Electroencephalographic monitoring of brain wave activity during laparoscopic surgical simulation to measure surgeon concentration and stress: Can the student become the master?

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Abstract

Purpose: To measure gamma and alpha brain wave activity as a measurement of concentration and stress levels during surgical simulator performance of laparoscopic tasks to determine if expert surgeons have different brain activity patterns compared with intermediate and novice surgeons. Materials and Methods: After obtaining Institutional Review Board approval, 1st and 2nd year medical students, urology residents (PGY2-PGY5), and attending urologists from one institution were recruited. Participants were stratified by level of experience and performed laparoscopic tasks on the EDGE laparoscopic simulator. Subjects were evaluated for concentration and stress levels using the electroencephalography (EEG) data extracted from the MUSE™ headband. The MUSE software developer kit (SDK) allowed quantification of gamma and alpha waves during each task. An analysis of variance was used to compare concentration and stress levels between groups. Results: A total of 19 participants were recruited for the study and stratified by surgical experience into novice, intermediate, and expert laparoscopy groups: 6 medical students, 9 urology residents, and 4 attending urologists, respectively. Concentration and stress were quantified by calculating the area under the curve of the gamma and alpha EEG wave tracings. Stress was significantly lower in the attending urologists compared with the residents and medical students during the laparoscopic suturing and trended toward significance in the peg transfer task (P = 0.0003, P = 0.069). Concentration was significantly higher in the expert group compared with the less experienced groups during both the peg and suture tasks (P = 0.036, P = 0.0039). Conclusions: EEG brain activity in more experienced surgeons reveals a significant increase in concentration levels with a decrease in stress during simulated laparoscopic tasks compared with novices. This information may correlate with increased proficiency as well as provide objective feedback of progress along the learning curve with the MUSE SDK.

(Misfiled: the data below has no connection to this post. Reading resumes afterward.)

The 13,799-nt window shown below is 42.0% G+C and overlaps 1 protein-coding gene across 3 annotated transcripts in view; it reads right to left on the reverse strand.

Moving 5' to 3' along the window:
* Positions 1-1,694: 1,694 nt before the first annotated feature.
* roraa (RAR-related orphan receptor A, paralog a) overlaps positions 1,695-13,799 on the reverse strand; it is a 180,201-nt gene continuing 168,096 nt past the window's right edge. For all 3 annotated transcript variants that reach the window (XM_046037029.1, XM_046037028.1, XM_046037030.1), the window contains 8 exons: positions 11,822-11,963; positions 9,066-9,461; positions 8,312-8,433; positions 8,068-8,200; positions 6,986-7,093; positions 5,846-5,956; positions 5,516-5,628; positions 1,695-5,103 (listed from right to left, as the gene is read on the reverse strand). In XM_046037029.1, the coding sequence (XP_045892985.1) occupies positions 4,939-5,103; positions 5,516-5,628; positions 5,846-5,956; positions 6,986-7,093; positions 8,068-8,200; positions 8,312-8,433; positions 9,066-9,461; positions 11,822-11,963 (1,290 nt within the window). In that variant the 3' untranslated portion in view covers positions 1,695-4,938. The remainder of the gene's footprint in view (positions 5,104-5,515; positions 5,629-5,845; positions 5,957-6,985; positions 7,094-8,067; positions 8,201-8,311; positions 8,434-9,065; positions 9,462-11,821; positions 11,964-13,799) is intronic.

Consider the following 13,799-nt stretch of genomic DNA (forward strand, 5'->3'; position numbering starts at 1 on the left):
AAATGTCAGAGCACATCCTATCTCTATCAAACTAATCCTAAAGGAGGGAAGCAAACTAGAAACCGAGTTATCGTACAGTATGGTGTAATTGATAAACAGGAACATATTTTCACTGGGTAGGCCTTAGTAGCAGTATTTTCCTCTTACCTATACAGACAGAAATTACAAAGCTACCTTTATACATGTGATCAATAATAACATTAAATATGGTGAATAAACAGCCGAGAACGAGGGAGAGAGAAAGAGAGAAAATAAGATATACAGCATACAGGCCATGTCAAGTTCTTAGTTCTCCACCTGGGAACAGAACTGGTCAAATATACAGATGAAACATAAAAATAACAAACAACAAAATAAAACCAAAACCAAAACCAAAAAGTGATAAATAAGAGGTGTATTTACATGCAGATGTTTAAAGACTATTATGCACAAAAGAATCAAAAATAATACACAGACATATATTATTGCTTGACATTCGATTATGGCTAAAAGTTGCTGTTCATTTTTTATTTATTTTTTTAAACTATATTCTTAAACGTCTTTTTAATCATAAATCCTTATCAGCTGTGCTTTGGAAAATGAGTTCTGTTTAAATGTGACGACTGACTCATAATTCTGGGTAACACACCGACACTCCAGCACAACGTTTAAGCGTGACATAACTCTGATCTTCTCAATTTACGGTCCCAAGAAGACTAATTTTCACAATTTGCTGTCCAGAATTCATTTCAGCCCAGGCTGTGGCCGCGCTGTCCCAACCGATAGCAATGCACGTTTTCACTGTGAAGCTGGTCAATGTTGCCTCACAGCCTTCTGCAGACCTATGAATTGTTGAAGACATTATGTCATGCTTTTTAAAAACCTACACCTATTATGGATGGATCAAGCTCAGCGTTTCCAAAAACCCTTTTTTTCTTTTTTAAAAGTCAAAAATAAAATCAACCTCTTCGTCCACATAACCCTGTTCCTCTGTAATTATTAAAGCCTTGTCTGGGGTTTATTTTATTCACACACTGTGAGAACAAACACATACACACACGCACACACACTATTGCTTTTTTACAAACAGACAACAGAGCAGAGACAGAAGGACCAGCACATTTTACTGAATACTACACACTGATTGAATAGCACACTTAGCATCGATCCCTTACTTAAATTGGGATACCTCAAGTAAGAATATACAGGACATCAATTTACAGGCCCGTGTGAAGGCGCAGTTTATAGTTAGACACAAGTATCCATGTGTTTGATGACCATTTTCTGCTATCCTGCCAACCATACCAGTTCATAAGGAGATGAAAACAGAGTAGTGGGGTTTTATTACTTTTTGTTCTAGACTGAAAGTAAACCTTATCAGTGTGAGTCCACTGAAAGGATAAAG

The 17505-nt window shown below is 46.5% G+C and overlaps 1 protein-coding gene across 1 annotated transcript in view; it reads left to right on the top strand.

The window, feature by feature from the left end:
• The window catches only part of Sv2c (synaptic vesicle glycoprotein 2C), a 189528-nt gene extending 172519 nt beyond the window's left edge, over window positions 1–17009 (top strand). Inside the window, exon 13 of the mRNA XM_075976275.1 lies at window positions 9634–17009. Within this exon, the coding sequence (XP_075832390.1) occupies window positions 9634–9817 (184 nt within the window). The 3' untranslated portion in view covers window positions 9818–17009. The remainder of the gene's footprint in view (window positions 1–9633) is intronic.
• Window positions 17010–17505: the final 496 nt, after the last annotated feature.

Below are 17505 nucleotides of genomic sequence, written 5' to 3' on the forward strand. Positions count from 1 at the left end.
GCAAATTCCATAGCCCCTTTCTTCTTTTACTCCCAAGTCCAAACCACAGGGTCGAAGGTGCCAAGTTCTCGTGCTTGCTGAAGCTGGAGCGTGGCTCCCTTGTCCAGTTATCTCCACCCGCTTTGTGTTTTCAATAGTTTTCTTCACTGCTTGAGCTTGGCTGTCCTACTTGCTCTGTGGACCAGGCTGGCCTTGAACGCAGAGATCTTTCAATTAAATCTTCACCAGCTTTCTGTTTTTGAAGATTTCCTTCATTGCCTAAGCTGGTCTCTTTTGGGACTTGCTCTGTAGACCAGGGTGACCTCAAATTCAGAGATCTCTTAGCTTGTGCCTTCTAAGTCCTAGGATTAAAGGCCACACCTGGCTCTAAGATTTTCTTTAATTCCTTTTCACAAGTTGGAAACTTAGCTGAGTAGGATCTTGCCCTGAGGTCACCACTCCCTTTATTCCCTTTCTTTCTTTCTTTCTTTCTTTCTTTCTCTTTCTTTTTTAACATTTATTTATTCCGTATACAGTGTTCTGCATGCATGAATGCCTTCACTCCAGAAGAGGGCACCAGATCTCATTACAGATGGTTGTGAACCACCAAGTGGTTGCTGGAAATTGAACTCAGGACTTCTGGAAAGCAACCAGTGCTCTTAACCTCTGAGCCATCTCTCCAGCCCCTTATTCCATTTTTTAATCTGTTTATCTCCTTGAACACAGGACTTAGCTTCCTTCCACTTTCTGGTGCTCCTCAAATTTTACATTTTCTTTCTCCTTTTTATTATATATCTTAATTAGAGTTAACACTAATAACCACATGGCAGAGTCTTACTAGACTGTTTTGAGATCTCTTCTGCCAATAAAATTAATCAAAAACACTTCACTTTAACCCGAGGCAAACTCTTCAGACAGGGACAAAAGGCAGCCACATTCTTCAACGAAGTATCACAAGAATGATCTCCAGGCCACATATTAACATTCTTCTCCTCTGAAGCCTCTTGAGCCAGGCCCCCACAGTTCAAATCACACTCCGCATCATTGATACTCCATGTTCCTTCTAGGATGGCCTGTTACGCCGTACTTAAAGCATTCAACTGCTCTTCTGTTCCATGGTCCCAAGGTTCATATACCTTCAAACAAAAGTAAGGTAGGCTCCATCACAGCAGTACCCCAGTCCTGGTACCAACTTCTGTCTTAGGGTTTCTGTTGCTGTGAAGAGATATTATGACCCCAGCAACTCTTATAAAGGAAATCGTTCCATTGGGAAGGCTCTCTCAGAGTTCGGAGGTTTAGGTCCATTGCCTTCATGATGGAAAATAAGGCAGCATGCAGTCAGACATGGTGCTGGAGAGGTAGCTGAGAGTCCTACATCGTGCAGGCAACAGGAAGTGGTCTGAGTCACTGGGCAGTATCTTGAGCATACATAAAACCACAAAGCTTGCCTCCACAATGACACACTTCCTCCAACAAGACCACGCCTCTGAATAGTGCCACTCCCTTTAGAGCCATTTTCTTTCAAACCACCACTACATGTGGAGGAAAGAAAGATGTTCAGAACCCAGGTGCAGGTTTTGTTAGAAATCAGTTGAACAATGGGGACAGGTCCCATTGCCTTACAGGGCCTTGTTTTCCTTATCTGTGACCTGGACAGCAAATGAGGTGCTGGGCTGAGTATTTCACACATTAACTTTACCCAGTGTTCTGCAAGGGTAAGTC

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Maddox, M. M., Lopez, A., Mandava, S. H., Boonjindasup, A., Viriyasiripong, S., Silberstein, J. L., & Lee, B. R. (2015). Electroencephalographic monitoring of brain wave activity during laparoscopic surgical simulation to measure surgeon concentration and stress: Can the student become the master? Journal of Endourology, 29(12), 1329–1333. https://doi.org/10.1089/end.2015.0239

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